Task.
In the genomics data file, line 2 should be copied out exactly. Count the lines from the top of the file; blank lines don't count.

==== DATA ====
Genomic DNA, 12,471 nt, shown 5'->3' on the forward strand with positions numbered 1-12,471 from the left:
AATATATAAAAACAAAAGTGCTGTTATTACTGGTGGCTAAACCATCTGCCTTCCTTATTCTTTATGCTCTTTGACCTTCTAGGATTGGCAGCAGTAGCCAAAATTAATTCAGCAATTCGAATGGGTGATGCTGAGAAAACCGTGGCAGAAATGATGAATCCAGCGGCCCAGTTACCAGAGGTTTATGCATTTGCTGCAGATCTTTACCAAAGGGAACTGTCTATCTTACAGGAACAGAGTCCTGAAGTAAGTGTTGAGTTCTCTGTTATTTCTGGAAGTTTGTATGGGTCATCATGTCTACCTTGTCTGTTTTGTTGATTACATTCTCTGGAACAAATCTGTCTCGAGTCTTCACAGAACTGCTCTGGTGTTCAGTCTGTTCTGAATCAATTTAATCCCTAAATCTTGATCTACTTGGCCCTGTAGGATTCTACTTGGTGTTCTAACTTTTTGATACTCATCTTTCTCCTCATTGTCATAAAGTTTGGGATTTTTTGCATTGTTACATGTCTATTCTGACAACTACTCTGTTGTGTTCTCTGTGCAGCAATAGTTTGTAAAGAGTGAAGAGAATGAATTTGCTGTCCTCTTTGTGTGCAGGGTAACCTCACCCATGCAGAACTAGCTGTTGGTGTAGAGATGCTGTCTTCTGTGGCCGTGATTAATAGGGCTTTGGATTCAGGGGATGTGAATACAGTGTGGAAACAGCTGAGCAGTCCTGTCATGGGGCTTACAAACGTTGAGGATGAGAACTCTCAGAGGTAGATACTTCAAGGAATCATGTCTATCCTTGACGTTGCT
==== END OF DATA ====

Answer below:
AATATATAAAAACAAAAGTGCTGTTATTACTGGTGGCTAAACCATCTGCCTTCCTTATTCTTTATGCTCTTTGACCTTCTAGGATTGGCAGCAGTAGCCAAAATTAATTCAGCAATTCGAATGGGTGATGCTGAGAAAACCGTGGCAGAAATGATGAATCCAGCGGCCCAGTTACCAGAGGTTTATGCATTTGCTGCAGATCTTTACCAAAGGGAACTGTCTATCTTACAGGAACAGAGTCCTGAAGTAAGTGTTGAGTTCTCTGTTATTTCTGGAAGTTTGTATGGGTCATCATGTCTACCTTGTCTGTTTTGTTGATTACATTCTCTGGAACAAATCTGTCTCGAGTCTTCACAGAACTGCTCTGGTGTTCAGTCTGTTCTGAATCAATTTAATCCCTAAATCTTGATCTACTTGGCCCTGTAGGATTCTACTTGGTGTTCTAACTTTTTGATACTCATCTTTCTCCTCATTGTCATAAAGTTTGGGATTTTTTGCATTGTTACATGTCTATTCTGACAACTACTCTGTTGTGTTCTCTGTGCAGCAATAGTTTGTAAAGAGTGAAGAGAATGAATTTGCTGTCCTCTTTGTGTGCAGGGTAACCTCACCCATGCAGAACTAGCTGTTGGTGTAGAGATGCTGTCTTCTGTGGCCGTGATTAATAGGGCTTTGGATTCAGGGGATGTGAATACAGTGTGGAAACAGCTGAGCAGTCCTGTCATGGGGCTTACAAACGTTGAGGATGAGAACTCTCAGAGGTAGATACTTCAAGGAATCATGTCTATCCTTGACGTTGCT